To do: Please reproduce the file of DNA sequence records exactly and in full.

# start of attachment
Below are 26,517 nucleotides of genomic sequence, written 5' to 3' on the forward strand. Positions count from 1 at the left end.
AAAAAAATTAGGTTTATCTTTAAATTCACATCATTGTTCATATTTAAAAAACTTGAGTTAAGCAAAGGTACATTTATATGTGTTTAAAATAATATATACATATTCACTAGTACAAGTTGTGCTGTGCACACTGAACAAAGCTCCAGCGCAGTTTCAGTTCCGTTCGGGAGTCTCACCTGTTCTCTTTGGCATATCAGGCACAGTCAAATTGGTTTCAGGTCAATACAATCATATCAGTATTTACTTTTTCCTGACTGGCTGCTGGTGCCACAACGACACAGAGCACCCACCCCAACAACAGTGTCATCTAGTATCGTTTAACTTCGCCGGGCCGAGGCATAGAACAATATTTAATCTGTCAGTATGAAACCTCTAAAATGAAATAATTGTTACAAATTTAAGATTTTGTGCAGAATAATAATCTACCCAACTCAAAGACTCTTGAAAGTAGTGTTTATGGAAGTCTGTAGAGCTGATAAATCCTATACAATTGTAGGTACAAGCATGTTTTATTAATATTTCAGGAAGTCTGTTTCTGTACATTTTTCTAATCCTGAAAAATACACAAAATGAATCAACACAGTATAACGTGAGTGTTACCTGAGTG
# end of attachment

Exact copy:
Below are 26,517 nucleotides of genomic sequence, written 5' to 3' on the forward strand. Positions count from 1 at the left end.
AAAAAAATTAGGTTTATCTTTAAATTCACATCATTGTTCATATTTAAAAAACTTGAGTTAAGCAAAGGTACATTTATATGTGTTTAAAATAATATATACATATTCACTAGTACAAGTTGTGCTGTGCACACTGAACAAAGCTCCAGCGCAGTTTCAGTTCCGTTCGGGAGTCTCACCTGTTCTCTTTGGCATATCAGGCACAGTCAAATTGGTTTCAGGTCAATACAATCATATCAGTATTTACTTTTTCCTGACTGGCTGCTGGTGCCACAACGACACAGAGCACCCACCCCAACAACAGTGTCATCTAGTATCGTTTAACTTCGCCGGGCCGAGGCATAGAACAATATTTAATCTGTCAGTATGAAACCTCTAAAATGAAATAATTGTTACAAATTTAAGATTTTGTGCAGAATAATAATCTACCCAACTCAAAGACTCTTGAAAGTAGTGTTTATGGAAGTCTGTAGAGCTGATAAATCCTATACAATTGTAGGTACAAGCATGTTTTATTAATATTTCAGGAAGTCTGTTTCTGTACATTTTTCTAATCCTGAAAAATACACAAAATGAATCAACACAGTATAACGTGAGTGTTACCTGAGTG